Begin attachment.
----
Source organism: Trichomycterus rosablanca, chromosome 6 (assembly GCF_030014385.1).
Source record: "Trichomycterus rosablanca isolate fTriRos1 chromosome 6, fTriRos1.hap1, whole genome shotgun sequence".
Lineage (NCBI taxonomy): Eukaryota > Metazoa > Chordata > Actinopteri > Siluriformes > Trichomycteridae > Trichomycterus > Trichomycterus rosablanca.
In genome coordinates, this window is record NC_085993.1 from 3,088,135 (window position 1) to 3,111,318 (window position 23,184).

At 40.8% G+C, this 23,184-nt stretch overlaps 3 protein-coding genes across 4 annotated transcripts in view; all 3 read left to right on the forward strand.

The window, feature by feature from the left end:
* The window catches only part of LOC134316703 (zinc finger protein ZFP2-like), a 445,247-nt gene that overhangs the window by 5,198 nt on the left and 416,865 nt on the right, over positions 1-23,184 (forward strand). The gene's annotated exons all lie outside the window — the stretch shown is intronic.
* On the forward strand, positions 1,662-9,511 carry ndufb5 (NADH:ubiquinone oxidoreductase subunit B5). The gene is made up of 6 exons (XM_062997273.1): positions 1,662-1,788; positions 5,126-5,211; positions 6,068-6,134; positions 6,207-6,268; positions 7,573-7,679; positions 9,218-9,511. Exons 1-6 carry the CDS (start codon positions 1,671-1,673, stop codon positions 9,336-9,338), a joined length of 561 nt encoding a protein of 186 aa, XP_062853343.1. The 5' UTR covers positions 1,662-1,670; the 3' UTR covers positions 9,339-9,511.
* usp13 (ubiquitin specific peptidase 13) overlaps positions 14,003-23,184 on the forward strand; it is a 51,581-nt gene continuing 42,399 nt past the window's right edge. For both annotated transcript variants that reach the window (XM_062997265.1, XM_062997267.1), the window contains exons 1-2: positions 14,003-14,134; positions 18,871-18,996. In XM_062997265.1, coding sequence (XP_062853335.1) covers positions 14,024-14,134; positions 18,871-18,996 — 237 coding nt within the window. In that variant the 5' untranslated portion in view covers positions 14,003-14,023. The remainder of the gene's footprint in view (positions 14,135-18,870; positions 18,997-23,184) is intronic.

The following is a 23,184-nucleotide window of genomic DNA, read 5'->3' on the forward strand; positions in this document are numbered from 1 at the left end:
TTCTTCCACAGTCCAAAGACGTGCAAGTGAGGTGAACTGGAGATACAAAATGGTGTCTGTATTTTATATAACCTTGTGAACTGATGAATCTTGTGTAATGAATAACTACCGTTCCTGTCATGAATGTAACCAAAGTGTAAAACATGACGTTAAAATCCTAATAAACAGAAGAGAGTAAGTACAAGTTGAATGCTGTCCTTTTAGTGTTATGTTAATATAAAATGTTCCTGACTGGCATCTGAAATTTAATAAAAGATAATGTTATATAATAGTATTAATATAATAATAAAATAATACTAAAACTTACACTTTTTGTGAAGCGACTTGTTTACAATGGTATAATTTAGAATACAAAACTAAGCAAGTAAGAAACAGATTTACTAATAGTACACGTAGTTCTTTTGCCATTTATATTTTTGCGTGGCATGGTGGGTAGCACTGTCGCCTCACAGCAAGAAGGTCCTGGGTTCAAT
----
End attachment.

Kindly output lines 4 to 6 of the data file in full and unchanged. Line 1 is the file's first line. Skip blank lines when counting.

In genome coordinates, this window is record NC_085993.1 from 3,088,135 (window position 1) to 3,111,318 (window position 23,184).

At 40.8% G+C, this 23,184-nt stretch overlaps 3 protein-coding genes across 4 annotated transcripts in view; all 3 read left to right on the forward strand.

The window, feature by feature from the left end: